The older of Juliette's young nieces is fascinated by the sudden appearance of the aunt she never knew she had, and peppers her with questions about where she's been all this time. Juliette's tension when she's engaged in conversations with the child is palpable, but try as she might to keep her emotional distance, her niece's persistance and the normal routine of family life slowly starts to break through her walls.

And that's as much as you're going to get out of me as to the plot of this film, because you simply have to see it yourself to appreciate the masterful way in which Claudel weaves this story together. At its deepest level, this is a story about prisons, in which we never see the walls of a prison cell. It's about the ways in which we lock ourselves up, punish ourselves, give up and turn our backs on the world when the pain it deals us is more than we can bear, but it's also about the resiliency of the human spirit, and of love to heal us even when we've given up all hope.

Claudel talked in the Q&A after last night's screening about the ideas underlying his script, and about how when an audience watches a movie, they see what is "within the borders" -- that is, what the director chooses to frame on the screen -- but they're also seeing in their minds all the things implied and the things they as individuals infer from what they're seeing, creating a backstory in their minds that plays simultaneously with what they're watching. In I've Loved You So Long, this aspect of the interplay between audience and screen, between the filmmaker's vision and what the viewer brings to it, is much of what creates the delicious tension you feel while watching it -- and the powerful emotional release at the end when Claudel ties all the pieces together.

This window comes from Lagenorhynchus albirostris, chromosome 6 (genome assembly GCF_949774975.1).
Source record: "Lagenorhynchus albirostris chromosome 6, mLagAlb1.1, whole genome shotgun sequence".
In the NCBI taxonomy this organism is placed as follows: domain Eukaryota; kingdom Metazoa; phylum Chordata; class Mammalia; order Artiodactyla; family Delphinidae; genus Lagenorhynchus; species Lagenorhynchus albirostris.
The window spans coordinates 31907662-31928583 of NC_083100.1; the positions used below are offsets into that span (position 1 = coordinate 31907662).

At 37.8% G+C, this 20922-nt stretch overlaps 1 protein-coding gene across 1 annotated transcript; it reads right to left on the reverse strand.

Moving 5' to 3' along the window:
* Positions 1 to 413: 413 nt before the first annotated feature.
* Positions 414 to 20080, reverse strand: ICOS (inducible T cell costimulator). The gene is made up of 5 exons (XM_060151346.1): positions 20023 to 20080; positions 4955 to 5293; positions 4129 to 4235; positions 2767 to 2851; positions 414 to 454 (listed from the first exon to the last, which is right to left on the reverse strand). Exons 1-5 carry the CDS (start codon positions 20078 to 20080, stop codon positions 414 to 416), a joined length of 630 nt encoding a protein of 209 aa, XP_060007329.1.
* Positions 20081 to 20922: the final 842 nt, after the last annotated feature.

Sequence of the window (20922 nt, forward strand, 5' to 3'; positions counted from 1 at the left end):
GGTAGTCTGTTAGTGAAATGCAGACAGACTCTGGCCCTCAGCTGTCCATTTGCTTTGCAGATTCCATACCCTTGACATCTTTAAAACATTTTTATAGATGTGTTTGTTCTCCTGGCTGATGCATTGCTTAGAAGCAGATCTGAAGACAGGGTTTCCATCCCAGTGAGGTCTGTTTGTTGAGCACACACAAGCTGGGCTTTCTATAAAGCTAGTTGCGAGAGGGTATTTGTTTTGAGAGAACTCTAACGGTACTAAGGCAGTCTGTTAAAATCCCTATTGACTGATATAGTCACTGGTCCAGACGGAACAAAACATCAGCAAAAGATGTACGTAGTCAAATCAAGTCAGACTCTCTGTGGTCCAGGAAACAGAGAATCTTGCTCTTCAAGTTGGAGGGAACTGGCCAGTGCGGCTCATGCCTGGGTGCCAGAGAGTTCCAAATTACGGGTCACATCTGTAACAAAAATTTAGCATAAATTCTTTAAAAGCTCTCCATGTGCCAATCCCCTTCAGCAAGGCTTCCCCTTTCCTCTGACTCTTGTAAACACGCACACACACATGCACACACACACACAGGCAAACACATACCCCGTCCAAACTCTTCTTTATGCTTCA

As you're watching the film, you're not entirely sure if you want to like Juliette, particularly when it's revealed why she was in prison for 15 years. Claudel sets up a situation where the protagonist is both fragile, which makes you feel empathy for her and want to like her, and repellant, in that what we know of why she was locked away for 15 years is so terrible, so repugnant, that we feel ourselves draw instinctively away from her. Lea, as the younger sister who's both overjoyed to reconnect with her lost sister and repelled by the crime that's kept them apart, serves as the audience's fictional proxy, the person through whom we view and judge Juliette.